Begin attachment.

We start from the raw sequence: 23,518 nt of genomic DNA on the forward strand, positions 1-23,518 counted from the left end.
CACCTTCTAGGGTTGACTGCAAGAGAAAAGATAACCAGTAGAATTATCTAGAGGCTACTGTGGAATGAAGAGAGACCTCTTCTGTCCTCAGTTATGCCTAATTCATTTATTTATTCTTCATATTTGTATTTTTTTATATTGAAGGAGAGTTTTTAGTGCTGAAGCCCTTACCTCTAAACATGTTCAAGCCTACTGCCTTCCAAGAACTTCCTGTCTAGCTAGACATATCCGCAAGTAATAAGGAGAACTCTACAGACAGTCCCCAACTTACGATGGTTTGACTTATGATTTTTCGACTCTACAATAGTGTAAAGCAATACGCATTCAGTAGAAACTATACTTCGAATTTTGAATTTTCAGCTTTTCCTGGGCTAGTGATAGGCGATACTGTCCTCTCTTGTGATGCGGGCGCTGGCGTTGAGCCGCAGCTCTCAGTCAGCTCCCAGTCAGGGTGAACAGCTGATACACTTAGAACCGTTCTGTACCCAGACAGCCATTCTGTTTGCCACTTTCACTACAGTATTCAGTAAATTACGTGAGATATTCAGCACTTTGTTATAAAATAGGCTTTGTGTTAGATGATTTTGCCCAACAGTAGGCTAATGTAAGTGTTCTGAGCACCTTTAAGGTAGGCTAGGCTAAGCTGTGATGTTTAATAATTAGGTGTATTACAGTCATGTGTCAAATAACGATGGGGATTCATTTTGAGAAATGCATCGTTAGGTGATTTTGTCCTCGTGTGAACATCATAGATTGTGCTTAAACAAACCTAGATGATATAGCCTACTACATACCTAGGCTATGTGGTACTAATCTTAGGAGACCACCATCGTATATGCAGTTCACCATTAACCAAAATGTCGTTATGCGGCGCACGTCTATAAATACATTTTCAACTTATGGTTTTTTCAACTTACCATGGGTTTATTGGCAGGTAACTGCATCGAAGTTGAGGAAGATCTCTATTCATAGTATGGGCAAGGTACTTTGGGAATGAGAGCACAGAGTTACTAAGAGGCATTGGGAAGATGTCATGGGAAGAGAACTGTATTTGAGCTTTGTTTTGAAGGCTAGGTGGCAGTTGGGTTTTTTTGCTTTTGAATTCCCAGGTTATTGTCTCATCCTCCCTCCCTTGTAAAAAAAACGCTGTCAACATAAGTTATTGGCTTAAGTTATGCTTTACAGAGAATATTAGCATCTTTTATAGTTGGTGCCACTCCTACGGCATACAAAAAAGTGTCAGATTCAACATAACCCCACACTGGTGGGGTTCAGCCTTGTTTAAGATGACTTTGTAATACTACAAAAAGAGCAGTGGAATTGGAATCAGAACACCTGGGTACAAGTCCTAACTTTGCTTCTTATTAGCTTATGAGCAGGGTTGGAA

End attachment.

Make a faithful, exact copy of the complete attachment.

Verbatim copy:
We start from the raw sequence: 23,518 nt of genomic DNA on the forward strand, positions 1-23,518 counted from the left end.
CACCTTCTAGGGTTGACTGCAAGAGAAAAGATAACCAGTAGAATTATCTAGAGGCTACTGTGGAATGAAGAGAGACCTCTTCTGTCCTCAGTTATGCCTAATTCATTTATTTATTCTTCATATTTGTATTTTTTTATATTGAAGGAGAGTTTTTAGTGCTGAAGCCCTTACCTCTAAACATGTTCAAGCCTACTGCCTTCCAAGAACTTCCTGTCTAGCTAGACATATCCGCAAGTAATAAGGAGAACTCTACAGACAGTCCCCAACTTACGATGGTTTGACTTATGATTTTTCGACTCTACAATAGTGTAAAGCAATACGCATTCAGTAGAAACTATACTTCGAATTTTGAATTTTCAGCTTTTCCTGGGCTAGTGATAGGCGATACTGTCCTCTCTTGTGATGCGGGCGCTGGCGTTGAGCCGCAGCTCTCAGTCAGCTCCCAGTCAGGGTGAACAGCTGATACACTTAGAACCGTTCTGTACCCAGACAGCCATTCTGTTTGCCACTTTCACTACAGTATTCAGTAAATTACGTGAGATATTCAGCACTTTGTTATAAAATAGGCTTTGTGTTAGATGATTTTGCCCAACAGTAGGCTAATGTAAGTGTTCTGAGCACCTTTAAGGTAGGCTAGGCTAAGCTGTGATGTTTAATAATTAGGTGTATTACAGTCATGTGTCAAATAACGATGGGGATTCATTTTGAGAAATGCATCGTTAGGTGATTTTGTCCTCGTGTGAACATCATAGATTGTGCTTAAACAAACCTAGATGATATAGCCTACTACATACCTAGGCTATGTGGTACTAATCTTAGGAGACCACCATCGTATATGCAGTTCACCATTAACCAAAATGTCGTTATGCGGCGCACGTCTATAAATACATTTTCAACTTATGGTTTTTTCAACTTACCATGGGTTTATTGGCAGGTAACTGCATCGAAGTTGAGGAAGATCTCTATTCATAGTATGGGCAAGGTACTTTGGGAATGAGAGCACAGAGTTACTAAGAGGCATTGGGAAGATGTCATGGGAAGAGAACTGTATTTGAGCTTTGTTTTGAAGGCTAGGTGGCAGTTGGGTTTTTTTGCTTTTGAATTCCCAGGTTATTGTCTCATCCTCCCTCCCTTGTAAAAAAAACGCTGTCAACATAAGTTATTGGCTTAAGTTATGCTTTACAGAGAATATTAGCATCTTTTATAGTTGGTGCCACTCCTACGGCATACAAAAAAGTGTCAGATTCAACATAACCCCACACTGGTGGGGTTCAGCCTTGTTTAAGATGACTTTGTAATACTACAAAAAGAGCAGTGGAATTGGAATCAGAACACCTGGGTACAAGTCCTAACTTTGCTTCTTATTAGCTTATGAGCAGGGTTGGAA